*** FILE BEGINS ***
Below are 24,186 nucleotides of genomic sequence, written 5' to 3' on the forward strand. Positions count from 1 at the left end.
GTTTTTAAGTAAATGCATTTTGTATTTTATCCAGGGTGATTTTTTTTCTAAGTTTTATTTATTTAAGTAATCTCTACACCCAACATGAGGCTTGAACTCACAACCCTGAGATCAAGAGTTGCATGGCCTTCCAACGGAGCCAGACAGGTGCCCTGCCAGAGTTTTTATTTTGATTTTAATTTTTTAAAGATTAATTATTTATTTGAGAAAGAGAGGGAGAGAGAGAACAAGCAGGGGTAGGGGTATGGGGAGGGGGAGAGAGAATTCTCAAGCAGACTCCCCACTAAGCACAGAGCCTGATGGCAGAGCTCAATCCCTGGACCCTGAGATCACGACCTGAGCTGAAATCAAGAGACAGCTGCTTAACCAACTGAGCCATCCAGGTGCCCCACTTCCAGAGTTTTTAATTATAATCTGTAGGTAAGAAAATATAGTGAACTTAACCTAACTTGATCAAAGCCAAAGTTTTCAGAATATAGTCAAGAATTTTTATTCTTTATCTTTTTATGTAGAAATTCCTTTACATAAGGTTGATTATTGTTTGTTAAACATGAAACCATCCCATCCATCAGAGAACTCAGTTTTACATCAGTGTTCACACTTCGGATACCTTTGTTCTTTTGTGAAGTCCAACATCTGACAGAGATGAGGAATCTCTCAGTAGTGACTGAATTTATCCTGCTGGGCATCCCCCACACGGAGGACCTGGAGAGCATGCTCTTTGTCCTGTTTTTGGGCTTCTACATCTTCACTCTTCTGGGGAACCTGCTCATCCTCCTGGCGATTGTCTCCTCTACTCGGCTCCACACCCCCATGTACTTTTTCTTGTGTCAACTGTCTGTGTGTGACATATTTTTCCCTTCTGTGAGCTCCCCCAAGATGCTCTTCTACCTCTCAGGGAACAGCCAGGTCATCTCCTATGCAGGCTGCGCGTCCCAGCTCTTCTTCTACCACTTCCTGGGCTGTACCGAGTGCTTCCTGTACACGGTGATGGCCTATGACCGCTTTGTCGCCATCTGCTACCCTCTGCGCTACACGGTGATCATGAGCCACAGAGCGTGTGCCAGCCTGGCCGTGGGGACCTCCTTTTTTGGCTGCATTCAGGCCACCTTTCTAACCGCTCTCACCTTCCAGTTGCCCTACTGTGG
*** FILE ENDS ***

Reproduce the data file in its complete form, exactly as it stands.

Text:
Below are 24,186 nucleotides of genomic sequence, written 5' to 3' on the forward strand. Positions count from 1 at the left end.
GTTTTTAAGTAAATGCATTTTGTATTTTATCCAGGGTGATTTTTTTTCTAAGTTTTATTTATTTAAGTAATCTCTACACCCAACATGAGGCTTGAACTCACAACCCTGAGATCAAGAGTTGCATGGCCTTCCAACGGAGCCAGACAGGTGCCCTGCCAGAGTTTTTATTTTGATTTTAATTTTTTAAAGATTAATTATTTATTTGAGAAAGAGAGGGAGAGAGAGAACAAGCAGGGGTAGGGGTATGGGGAGGGGGAGAGAGAATTCTCAAGCAGACTCCCCACTAAGCACAGAGCCTGATGGCAGAGCTCAATCCCTGGACCCTGAGATCACGACCTGAGCTGAAATCAAGAGACAGCTGCTTAACCAACTGAGCCATCCAGGTGCCCCACTTCCAGAGTTTTTAATTATAATCTGTAGGTAAGAAAATATAGTGAACTTAACCTAACTTGATCAAAGCCAAAGTTTTCAGAATATAGTCAAGAATTTTTATTCTTTATCTTTTTATGTAGAAATTCCTTTACATAAGGTTGATTATTGTTTGTTAAACATGAAACCATCCCATCCATCAGAGAACTCAGTTTTACATCAGTGTTCACACTTCGGATACCTTTGTTCTTTTGTGAAGTCCAACATCTGACAGAGATGAGGAATCTCTCAGTAGTGACTGAATTTATCCTGCTGGGCATCCCCCACACGGAGGACCTGGAGAGCATGCTCTTTGTCCTGTTTTTGGGCTTCTACATCTTCACTCTTCTGGGGAACCTGCTCATCCTCCTGGCGATTGTCTCCTCTACTCGGCTCCACACCCCCATGTACTTTTTCTTGTGTCAACTGTCTGTGTGTGACATATTTTTCCCTTCTGTGAGCTCCCCCAAGATGCTCTTCTACCTCTCAGGGAACAGCCAGGTCATCTCCTATGCAGGCTGCGCGTCCCAGCTCTTCTTCTACCACTTCCTGGGCTGTACCGAGTGCTTCCTGTACACGGTGATGGCCTATGACCGCTTTGTCGCCATCTGCTACCCTCTGCGCTACACGGTGATCATGAGCCACAGAGCGTGTGCCAGCCTGGCCGTGGGGACCTCCTTTTTTGGCTGCATTCAGGCCACCTTTCTAACCGCTCTCACCTTCCAGTTGCCCTACTGTGG